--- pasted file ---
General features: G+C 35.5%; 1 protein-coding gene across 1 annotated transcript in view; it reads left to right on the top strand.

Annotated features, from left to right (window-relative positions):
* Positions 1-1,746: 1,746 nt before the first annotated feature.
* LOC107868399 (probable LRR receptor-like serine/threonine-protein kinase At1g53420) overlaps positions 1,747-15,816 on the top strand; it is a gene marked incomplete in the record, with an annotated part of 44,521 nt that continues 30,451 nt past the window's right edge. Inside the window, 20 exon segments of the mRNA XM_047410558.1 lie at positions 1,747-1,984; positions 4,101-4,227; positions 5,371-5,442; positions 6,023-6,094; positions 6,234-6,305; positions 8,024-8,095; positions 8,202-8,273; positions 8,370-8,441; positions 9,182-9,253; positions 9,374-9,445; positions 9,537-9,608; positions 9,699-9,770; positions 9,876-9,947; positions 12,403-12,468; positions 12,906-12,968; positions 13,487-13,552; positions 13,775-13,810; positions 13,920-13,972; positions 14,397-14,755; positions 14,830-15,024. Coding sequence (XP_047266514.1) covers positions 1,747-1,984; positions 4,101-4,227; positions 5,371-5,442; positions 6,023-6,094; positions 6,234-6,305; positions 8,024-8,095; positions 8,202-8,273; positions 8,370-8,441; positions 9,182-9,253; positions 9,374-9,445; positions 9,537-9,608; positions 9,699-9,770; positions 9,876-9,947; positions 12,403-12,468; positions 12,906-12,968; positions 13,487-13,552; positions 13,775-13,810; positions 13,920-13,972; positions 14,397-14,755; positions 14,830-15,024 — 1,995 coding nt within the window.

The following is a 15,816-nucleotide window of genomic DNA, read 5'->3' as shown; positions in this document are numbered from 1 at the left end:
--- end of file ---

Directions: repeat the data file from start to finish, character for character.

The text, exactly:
General features: G+C 35.5%; 1 protein-coding gene across 1 annotated transcript in view; it reads left to right on the top strand.

Annotated features, from left to right (window-relative positions):
* Positions 1-1,746: 1,746 nt before the first annotated feature.
* LOC107868399 (probable LRR receptor-like serine/threonine-protein kinase At1g53420) overlaps positions 1,747-15,816 on the top strand; it is a gene marked incomplete in the record, with an annotated part of 44,521 nt that continues 30,451 nt past the window's right edge. Inside the window, 20 exon segments of the mRNA XM_047410558.1 lie at positions 1,747-1,984; positions 4,101-4,227; positions 5,371-5,442; positions 6,023-6,094; positions 6,234-6,305; positions 8,024-8,095; positions 8,202-8,273; positions 8,370-8,441; positions 9,182-9,253; positions 9,374-9,445; positions 9,537-9,608; positions 9,699-9,770; positions 9,876-9,947; positions 12,403-12,468; positions 12,906-12,968; positions 13,487-13,552; positions 13,775-13,810; positions 13,920-13,972; positions 14,397-14,755; positions 14,830-15,024. Coding sequence (XP_047266514.1) covers positions 1,747-1,984; positions 4,101-4,227; positions 5,371-5,442; positions 6,023-6,094; positions 6,234-6,305; positions 8,024-8,095; positions 8,202-8,273; positions 8,370-8,441; positions 9,182-9,253; positions 9,374-9,445; positions 9,537-9,608; positions 9,699-9,770; positions 9,876-9,947; positions 12,403-12,468; positions 12,906-12,968; positions 13,487-13,552; positions 13,775-13,810; positions 13,920-13,972; positions 14,397-14,755; positions 14,830-15,024 — 1,995 coding nt within the window.

The following is a 15,816-nucleotide window of genomic DNA, read 5'->3' as shown; positions in this document are numbered from 1 at the left end: